A Shot, a Beer and 10 Questions with Chef Adrian Garcia
As Virgin Hotels San Francisco opens its doors this fall, we’ll also get a taste of Commons Club served up California-style as Executive Chef Adrian Garcia welcomes locals and travelers alike to try the thoughtful menu he’s dubbing ‘Modern Californian cuisine with international influence’.
Before we get to our Q&A with Chef, a little background: influenced at a young age by his family’s culinary traditions, Chef Adrian honed his chops at several Southern Californian mainstays including award-winning restaurant Addison in San Diego, and since moving to San Francisco in 2012, he has quickly made his mark on the culinary scene rising through the ranks at some of the city’s most renowned restaurants: three-Michelin starred Benu and then Quince, where he worked as Chef De Cuisine – and helped to earn their third Michelin star.
We wanted to find out what makes our top Chef tick, so we poured him his favorite drink (an IPA and a shot) and sat down with him for a lively Q&A. His ensuing responses do not disappoint.
Q: What are some of your earliest memories of growing up around food and in the kitchen?
A: My Grandma Elisa is Mexican and she lived on a farm: I remember gathering warm eggs, picking vegetables for fresh salsa, chopping off chicken’s heads… (yes). My Irish Grandma Margie made the best fried chicken, and sandwiches… the best everything really. My Great Grandmother Mercedes is Filipino and she owned a restaurant when I was a kid – I cooked her pork adobo recipe just last night (with a few variations) and it turned out fantastic. All of the wonderful women in my family – my mother, my grandmothers, my sisters – they each urged me to go to culinary school and I’m forever grateful for their encouragement.
Q: How did growing up in California shape your work in the kitchen?
A: Growing up in California was great, I was always out skateboarding or surfing or spearfishing. I think growing up here also helped me to always keep an open mind which definitely translates into my kitchen – I like trying new things, testing unconventional combinations. And obviously we’re spoiled here with the abundance of produce and ingredients at our disposal. California is a special place, there’s no arguing with that.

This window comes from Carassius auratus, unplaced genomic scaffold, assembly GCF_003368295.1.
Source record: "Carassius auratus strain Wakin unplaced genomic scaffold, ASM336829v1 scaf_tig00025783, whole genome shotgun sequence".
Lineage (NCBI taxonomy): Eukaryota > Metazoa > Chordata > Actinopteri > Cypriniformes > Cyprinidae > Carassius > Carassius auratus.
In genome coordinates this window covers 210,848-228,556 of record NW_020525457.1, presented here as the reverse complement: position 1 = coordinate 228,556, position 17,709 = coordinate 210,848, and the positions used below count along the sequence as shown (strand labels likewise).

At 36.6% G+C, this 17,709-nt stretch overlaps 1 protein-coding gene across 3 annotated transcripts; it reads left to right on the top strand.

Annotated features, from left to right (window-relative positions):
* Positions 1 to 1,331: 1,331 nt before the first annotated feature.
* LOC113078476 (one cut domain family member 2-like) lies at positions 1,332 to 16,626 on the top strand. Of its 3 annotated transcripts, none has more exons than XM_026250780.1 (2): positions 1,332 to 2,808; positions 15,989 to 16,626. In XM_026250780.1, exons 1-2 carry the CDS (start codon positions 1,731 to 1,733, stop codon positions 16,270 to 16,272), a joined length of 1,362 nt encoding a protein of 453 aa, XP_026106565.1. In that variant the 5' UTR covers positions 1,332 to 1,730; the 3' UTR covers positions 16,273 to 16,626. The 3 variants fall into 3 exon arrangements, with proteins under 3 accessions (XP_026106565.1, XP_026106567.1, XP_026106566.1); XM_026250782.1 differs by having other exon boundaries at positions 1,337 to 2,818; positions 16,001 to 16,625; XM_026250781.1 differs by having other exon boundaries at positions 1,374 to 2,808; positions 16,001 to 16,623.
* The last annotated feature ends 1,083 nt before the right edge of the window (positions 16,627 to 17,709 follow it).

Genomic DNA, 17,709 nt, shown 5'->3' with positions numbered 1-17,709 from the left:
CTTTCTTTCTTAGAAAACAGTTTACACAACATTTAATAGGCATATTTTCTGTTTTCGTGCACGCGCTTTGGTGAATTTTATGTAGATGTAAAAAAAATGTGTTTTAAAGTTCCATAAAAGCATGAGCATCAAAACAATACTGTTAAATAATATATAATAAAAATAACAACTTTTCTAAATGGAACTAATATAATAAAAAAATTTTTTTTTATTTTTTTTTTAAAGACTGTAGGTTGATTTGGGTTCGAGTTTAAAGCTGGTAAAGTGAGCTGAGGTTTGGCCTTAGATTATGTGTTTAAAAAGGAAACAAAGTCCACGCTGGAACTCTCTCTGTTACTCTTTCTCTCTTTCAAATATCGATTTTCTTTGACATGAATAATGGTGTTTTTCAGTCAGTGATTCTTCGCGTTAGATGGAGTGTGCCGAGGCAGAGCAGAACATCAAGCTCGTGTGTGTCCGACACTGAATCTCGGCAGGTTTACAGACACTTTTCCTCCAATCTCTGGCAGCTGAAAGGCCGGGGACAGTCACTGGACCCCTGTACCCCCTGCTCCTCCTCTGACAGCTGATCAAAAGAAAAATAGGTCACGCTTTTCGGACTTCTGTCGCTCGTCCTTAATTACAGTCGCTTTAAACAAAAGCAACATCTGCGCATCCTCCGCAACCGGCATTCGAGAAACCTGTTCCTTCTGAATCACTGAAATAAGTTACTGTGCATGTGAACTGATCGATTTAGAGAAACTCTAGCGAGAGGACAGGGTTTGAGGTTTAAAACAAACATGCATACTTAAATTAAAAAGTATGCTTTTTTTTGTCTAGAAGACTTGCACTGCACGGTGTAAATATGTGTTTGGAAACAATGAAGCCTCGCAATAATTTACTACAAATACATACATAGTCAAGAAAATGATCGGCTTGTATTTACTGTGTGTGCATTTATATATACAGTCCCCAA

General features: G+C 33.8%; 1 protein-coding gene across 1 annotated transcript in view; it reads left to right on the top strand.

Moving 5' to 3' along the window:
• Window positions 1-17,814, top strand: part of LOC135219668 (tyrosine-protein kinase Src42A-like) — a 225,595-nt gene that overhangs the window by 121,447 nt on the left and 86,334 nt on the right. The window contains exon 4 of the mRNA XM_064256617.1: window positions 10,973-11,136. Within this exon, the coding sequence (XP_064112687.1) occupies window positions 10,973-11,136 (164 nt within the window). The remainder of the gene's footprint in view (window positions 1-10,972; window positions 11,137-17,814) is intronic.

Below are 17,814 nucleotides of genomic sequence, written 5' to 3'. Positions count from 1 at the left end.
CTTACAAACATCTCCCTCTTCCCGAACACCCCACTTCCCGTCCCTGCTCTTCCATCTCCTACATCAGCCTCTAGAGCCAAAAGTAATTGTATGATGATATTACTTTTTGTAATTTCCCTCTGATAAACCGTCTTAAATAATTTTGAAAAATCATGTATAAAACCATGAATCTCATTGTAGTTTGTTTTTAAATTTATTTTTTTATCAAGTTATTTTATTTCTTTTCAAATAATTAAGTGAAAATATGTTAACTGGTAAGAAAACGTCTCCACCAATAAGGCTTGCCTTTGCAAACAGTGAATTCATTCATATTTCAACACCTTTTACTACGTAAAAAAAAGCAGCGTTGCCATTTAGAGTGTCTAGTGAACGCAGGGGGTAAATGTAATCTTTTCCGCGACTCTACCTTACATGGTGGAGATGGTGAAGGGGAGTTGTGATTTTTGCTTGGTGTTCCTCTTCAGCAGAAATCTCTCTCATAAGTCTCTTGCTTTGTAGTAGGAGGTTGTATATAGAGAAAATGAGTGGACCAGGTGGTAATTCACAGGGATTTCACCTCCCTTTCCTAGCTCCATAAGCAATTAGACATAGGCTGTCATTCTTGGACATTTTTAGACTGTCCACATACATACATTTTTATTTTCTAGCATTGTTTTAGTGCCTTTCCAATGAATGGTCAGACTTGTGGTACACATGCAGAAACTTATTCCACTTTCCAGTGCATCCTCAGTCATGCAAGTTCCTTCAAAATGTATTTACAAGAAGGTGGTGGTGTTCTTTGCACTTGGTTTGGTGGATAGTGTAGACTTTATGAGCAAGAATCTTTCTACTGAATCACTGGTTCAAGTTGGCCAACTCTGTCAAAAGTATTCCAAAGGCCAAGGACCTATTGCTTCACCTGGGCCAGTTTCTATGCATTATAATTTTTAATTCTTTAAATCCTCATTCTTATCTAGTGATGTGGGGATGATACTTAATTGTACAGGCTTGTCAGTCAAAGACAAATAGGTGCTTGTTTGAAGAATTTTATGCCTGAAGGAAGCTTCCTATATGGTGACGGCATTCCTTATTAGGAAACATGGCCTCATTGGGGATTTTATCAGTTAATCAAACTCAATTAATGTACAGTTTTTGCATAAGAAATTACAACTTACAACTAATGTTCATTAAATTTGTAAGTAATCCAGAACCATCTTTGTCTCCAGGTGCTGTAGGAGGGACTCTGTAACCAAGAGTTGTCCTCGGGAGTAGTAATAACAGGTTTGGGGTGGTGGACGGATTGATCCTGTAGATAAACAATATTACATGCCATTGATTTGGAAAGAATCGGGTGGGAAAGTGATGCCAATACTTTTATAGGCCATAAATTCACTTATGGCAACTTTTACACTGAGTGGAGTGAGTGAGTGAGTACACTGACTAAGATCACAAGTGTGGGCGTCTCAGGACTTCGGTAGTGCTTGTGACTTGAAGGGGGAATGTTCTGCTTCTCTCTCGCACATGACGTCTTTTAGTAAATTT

Q: What do you love most about being a Chef?
A: I love being able to tap into my creativity, to put together ingredients in unexpected ways. Something may be ordinary to me but the combinations might be extraordinary to someone else, and I love getting to share that with people.
Q: What’s something you find challenging about being a Chef?
A: Something that is definitely challenging (yet very rewarding) about being a Chef is working with so many different personality types, and teaching people who have widely varying learning styles. I have to be in tune with all sorts of people, and in order to build a thriving kitchen I really have to know how to bring out the best in each individual. To be honest, cooking at this level doesn’t leave room for mistakes or failure – helping someone to be successful right out of the gate can be intense but all of the hard work is worth it in the end. And dietary restrictions!
Q: Who are some of your greatest inspirations?
A: My mentors along the way – Chef William Bradley, Chef Corey Lee, Chef Michael Tusk… I owe a lot to them in terms of how much I’ve learned and how far I’ve come. So much of what I do is informed by what I learned from each of them – they’ve definitely shaped me and continue to inspire me.
Q: Which talent would you most like to have that you currently don’t possess?
A: Hmm… ice sculpting! If I could be a champion ice carver, I would be so down with that.
Q: If you could teleport, right now, to any place in the world – where would you go and what would you eat for lunch?
A: Spain – I’d go to El Capricho, a farm and restaurant that’s been described as the home of the world’s greatest steak. The owner and Chef José Gordon lets his cattle roam his fields for up to 15 years (most cattle only get to roam for two or three years…). The resulting meat – known as buey in Spain – is supposedly a world apart from any beef you’ve eaten before.
Q: You can have one superpower – what is it and why?
A: Being able to speak every language. I could go anywhere and immediately make friends, connect with people and get into the culture more easily. Plus, the locals would trust me with their restaurant and food tips.
Q: Okay, for the proverbial last meal question: what’s yours?
A: An omakase. And sake. Plenty of sake.
Q: And… Spirit animal?
A: A ninja turtle. No, actually – CHUCK NORRIS!
Thanks, Chef 😊